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One of the questions that I’m asked most often about Technical Architecture is what  an Enterprise Portal strategy should look like. How many portals do we need? What should we run on each of them? How should they interact?

I’m going to talk about this – particularly taking into account what seems to be the two most common scenarios: Self Service, and BW – but also taking into account other Java environments like SRM, MDM and Solution Manager.

There are several strategies for EP available, and which one(s) you choose will depend on where you are now as an organisation and where you are looking to go. I urge you to spend some time thinking about this before you choose to implement because it is easy to get right and can be difficult to change your strategy once it is in place.

1) Add-in installation

It is possible to install a Java/EP scenario as part of the installation of the software itself. This used to be the most common way to install the BW Java scenario and still is the most common way to install Solution Manager.

However, in many (most?) scenarios, Add-in installations are not optimal. They became unpopular because in 32-bit environments, running ABAP and EP on the same system cause performance and stability issues. This is less true of modern 64-bit environments where even running on Windows, it’s possible to run multiple SAP instances on one piece of physical tin. In addition, it used to be hard to connect BW ABAP and BW Java together and using an Add-in installation simplified this substantially. This is no longer the case.

The major limitations of Add-in installations are that they are tied to the ABAP instance to which they belong. It becomes hard to restart ABAP quickly as you have to wait for EP to restart too which makes troubleshooting tricky. Plus, if your system grows and you want to separate them out, it’s quite a bit of aggravation.

For Solution Manager, it’s still pretty common to use Add-in installations and since the Java elements of Solution Manager are standalone, this is best practice. For all other environments I would highly recommend to avoid using Add-ins – unless you are looking to do a POC style exercise where you need to get something running as fast as possible.

2) Integrated EP and BW Java

BW Java includes usage types EP and EP Core which means it is very easy to add in additional Business Packages – for scenarios like SRM, MDM and ESS/MSS. This is very attractive for organisations that are looking to minimise system proliferation.

The benefits are clear – fewer portals and therefore less cost overhead. Less time spent patching and parameterising the system and less to go wrong – and only having to configure things like Adobe Document Services once! It is also simple to produce an integrated portal environment which contains Self Service, BW and all other content in a single place.

The downside to this scenario is the same as its upside: a more tightly integrated SAP environment. This can mean that there are dependencies when patching the portal, between the Portal and both ABAP systems connected to it – meaning that you may have to patch BW and ERP at the same time.

In organisations with a small, lean and agile Basis team with good integration to the business, this can be a good thing – especially where there are defined periods of downtime during the year when a patch cycle for all systems can take place. In organisations where the converse is true, it can be hard to agree downtime to patch your systems and they can become stagnant as a result. As usual, you need to decide on your strategy, taking this into account.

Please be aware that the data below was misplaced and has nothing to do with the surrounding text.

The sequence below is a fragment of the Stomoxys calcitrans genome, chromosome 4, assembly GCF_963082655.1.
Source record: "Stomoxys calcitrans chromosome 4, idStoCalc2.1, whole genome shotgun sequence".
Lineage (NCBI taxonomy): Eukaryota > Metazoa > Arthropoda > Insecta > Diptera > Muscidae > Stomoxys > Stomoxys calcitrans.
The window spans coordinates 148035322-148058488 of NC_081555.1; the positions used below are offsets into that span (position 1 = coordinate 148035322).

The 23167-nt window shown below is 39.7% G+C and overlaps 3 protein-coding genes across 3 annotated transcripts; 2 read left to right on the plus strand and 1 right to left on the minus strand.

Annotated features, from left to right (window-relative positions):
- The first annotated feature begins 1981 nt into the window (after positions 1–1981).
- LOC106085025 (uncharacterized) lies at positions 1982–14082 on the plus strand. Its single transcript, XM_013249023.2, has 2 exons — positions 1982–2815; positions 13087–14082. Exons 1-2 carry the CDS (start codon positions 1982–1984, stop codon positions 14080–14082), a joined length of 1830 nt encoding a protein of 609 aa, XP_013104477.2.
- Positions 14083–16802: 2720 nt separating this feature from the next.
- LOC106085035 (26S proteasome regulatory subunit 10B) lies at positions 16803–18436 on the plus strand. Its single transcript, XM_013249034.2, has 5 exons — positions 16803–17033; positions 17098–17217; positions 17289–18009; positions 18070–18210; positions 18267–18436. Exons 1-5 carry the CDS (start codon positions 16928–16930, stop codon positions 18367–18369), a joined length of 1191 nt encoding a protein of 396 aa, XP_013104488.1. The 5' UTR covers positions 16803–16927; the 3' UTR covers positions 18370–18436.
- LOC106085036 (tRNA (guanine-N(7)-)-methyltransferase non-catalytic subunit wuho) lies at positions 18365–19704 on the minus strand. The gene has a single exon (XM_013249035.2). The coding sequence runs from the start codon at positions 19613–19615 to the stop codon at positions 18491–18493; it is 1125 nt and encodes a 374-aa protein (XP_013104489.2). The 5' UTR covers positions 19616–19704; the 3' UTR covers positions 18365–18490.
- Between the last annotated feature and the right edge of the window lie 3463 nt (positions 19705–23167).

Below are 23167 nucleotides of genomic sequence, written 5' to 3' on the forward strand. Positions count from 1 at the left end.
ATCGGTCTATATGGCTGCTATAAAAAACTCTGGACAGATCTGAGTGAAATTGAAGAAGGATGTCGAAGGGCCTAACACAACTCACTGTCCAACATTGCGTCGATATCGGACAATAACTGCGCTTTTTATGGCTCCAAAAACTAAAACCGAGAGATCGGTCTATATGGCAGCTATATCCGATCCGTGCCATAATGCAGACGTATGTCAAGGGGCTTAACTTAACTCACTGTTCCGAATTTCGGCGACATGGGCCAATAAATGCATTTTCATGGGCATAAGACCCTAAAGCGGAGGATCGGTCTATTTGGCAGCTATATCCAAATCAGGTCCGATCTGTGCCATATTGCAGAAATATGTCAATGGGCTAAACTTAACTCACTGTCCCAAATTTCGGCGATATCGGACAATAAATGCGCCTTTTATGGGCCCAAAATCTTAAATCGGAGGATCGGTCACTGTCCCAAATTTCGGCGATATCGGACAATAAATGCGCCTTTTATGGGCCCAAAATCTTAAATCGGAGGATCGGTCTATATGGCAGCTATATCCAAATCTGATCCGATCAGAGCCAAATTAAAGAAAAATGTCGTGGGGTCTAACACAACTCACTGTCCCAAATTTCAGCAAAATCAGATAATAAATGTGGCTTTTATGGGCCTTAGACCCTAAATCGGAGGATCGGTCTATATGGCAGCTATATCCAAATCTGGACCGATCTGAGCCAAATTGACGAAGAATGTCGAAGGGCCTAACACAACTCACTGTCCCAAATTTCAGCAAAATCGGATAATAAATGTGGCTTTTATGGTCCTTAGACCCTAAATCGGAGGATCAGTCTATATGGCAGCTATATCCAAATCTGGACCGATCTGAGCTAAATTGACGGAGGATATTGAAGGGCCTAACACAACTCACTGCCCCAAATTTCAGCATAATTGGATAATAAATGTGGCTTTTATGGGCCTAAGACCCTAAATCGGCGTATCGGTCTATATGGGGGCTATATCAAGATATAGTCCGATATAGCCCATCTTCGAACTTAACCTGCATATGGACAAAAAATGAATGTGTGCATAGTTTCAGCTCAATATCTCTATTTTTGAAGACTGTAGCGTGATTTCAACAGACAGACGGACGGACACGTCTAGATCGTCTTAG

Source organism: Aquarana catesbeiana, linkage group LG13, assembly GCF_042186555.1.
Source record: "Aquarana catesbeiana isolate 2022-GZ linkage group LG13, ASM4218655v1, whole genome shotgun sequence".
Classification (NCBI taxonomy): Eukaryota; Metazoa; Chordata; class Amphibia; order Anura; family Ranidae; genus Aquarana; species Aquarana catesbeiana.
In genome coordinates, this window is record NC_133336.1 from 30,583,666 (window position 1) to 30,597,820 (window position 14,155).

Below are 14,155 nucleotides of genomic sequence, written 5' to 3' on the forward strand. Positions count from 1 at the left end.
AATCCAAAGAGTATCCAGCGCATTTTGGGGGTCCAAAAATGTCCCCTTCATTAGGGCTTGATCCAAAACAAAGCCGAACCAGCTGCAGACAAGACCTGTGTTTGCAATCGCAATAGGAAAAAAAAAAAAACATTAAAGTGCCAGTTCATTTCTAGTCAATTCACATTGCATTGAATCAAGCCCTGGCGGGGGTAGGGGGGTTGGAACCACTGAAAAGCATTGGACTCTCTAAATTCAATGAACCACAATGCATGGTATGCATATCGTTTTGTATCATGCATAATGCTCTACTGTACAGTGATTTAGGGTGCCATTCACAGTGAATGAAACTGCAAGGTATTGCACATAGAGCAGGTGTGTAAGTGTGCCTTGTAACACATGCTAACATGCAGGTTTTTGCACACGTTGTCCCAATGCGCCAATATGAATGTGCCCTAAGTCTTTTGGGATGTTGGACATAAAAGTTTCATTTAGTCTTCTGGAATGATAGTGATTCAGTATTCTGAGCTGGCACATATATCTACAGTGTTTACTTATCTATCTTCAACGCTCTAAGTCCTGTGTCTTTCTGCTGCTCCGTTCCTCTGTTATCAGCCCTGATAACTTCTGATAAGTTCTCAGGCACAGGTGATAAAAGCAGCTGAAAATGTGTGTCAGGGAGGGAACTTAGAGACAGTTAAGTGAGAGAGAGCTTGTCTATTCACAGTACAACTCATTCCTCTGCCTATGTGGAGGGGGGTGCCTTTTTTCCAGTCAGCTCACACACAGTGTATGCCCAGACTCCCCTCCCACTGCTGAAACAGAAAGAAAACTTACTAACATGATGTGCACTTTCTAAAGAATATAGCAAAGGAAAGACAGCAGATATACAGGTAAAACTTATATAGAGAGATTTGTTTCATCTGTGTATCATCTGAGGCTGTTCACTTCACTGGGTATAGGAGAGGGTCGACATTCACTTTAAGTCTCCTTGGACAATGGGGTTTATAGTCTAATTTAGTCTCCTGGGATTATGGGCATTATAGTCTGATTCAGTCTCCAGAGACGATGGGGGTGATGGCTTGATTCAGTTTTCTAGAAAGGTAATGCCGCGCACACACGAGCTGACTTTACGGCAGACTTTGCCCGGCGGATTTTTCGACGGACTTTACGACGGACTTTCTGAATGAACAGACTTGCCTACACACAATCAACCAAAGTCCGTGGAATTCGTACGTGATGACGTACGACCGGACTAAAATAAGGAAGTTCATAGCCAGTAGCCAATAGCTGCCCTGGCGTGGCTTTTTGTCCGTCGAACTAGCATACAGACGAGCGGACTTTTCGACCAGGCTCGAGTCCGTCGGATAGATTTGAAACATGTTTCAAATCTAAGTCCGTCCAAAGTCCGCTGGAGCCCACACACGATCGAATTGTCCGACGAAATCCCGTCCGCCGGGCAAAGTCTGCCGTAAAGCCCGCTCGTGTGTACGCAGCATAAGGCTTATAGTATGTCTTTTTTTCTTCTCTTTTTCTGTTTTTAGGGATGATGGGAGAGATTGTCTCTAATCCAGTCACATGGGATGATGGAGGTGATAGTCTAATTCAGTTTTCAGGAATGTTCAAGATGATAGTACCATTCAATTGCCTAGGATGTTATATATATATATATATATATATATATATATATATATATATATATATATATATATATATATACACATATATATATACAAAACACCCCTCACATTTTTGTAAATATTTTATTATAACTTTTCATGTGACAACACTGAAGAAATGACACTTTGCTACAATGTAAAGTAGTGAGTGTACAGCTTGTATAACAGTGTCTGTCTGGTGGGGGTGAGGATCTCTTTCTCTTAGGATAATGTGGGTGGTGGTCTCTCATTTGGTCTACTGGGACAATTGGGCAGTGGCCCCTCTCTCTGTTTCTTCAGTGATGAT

The other critical consideration for integration is the volume of users and the amount of memory required. Portals run on J2EE technology and have a limited amount of RAM available to them. The default value is 1Gb and the right value as per Note 723909 – Java VM settings for J2EE 6.40/7.0, is 2Gb. If you follow Note 1044330 – Java parameterization for BI systems, then you can push this as far as 2.5Gb. Even given this, in scenarios with a lot of users and complex BW scenarios, there can not be enough memory to also load the ESS business packages reliably, and stability can suffer.

3) Separate EP and BW Java

The case for separating them out is the opposite of the case for integrating them. Stability in large environments is increased and the problems about landscape dependencies more or less goes away, but for considerations around consumer and producer portals in federation scenarios.

Organisations that have set periods of downtime for separate systems and separate business releases run by different teams will appreciate this flexibility, and probably won’t mind the extra cost of maintaining more tin. If you have a virtualization strategy then this will be even less important as you won’t have server proliferation, per se.

Conclusion

Enterprise Portal strategy requires some careful consideration. Spend your time wisely up front and you will find it easier to have the right level of agility, cost and stability for your organisation.

As a rule of thumb, it’s not uncommon to combine into an integrated environment for several hundred named users. I’ve seen sites with thousands of ESS users and around a hundred BW users on an integrated portal, though the BW scenarios were not processing large numbers of data. If your site has thousands of self service users and hundreds of BW users running complex reports, then you should seriously consider implementing two portals – one for Self Service and one for BW.

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